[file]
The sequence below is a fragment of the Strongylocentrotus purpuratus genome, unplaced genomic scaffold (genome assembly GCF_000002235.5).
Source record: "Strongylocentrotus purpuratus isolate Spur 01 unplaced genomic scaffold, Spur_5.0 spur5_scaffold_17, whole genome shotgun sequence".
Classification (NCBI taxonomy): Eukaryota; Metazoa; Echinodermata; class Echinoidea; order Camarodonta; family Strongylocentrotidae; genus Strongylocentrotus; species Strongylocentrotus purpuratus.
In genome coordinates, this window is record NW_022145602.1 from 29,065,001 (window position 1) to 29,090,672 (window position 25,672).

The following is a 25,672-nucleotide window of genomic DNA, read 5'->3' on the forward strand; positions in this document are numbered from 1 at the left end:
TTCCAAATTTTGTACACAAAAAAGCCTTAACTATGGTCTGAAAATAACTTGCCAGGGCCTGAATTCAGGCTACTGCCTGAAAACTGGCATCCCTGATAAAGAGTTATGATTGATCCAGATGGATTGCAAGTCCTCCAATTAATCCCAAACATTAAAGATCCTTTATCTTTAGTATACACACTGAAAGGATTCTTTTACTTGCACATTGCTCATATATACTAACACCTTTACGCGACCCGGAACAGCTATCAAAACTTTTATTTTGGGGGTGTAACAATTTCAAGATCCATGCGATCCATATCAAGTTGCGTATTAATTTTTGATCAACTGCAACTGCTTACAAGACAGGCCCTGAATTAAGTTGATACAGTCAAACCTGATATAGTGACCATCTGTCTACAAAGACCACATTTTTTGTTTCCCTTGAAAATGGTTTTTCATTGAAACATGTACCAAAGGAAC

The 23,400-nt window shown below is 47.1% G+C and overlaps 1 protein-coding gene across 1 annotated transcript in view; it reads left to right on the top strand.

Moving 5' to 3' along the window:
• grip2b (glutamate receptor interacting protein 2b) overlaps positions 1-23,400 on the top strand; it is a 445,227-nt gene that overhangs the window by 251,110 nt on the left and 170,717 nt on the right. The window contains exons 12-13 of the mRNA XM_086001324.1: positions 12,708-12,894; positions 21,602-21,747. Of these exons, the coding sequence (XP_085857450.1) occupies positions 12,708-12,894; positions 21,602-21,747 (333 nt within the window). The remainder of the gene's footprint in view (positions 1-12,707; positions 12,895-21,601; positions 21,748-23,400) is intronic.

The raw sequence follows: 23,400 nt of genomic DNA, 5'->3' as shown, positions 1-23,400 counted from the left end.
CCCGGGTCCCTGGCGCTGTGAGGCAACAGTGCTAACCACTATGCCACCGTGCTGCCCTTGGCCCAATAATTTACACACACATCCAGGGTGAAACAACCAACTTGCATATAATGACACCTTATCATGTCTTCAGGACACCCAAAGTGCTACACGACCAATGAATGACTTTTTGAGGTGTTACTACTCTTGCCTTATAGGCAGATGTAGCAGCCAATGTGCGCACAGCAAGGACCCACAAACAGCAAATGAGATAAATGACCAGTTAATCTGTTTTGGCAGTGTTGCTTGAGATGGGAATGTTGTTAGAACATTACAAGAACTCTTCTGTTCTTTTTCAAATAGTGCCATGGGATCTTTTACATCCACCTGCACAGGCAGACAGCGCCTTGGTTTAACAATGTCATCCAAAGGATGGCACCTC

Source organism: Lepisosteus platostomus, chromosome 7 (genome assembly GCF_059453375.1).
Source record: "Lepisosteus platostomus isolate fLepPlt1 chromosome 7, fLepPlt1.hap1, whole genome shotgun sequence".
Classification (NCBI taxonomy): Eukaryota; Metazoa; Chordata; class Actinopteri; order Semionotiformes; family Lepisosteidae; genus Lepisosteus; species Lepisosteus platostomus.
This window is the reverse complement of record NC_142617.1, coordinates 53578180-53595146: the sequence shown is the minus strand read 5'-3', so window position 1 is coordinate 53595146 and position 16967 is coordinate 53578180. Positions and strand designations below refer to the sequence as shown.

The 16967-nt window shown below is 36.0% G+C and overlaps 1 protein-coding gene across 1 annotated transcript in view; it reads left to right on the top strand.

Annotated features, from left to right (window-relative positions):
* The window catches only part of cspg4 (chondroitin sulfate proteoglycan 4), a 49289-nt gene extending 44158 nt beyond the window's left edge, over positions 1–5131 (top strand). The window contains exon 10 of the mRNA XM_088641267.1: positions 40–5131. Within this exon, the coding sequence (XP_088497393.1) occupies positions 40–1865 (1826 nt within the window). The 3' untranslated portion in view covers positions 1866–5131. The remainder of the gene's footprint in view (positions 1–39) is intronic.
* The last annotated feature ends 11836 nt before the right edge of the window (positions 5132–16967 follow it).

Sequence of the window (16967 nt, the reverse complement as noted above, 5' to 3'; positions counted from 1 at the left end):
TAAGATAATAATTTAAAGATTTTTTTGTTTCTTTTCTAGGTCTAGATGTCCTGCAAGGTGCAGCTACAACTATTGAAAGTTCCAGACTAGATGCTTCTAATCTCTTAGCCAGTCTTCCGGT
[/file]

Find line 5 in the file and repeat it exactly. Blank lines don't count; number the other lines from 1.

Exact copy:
The following is a 25,672-nucleotide window of genomic DNA, read 5'->3' on the forward strand; positions in this document are numbered from 1 at the left end: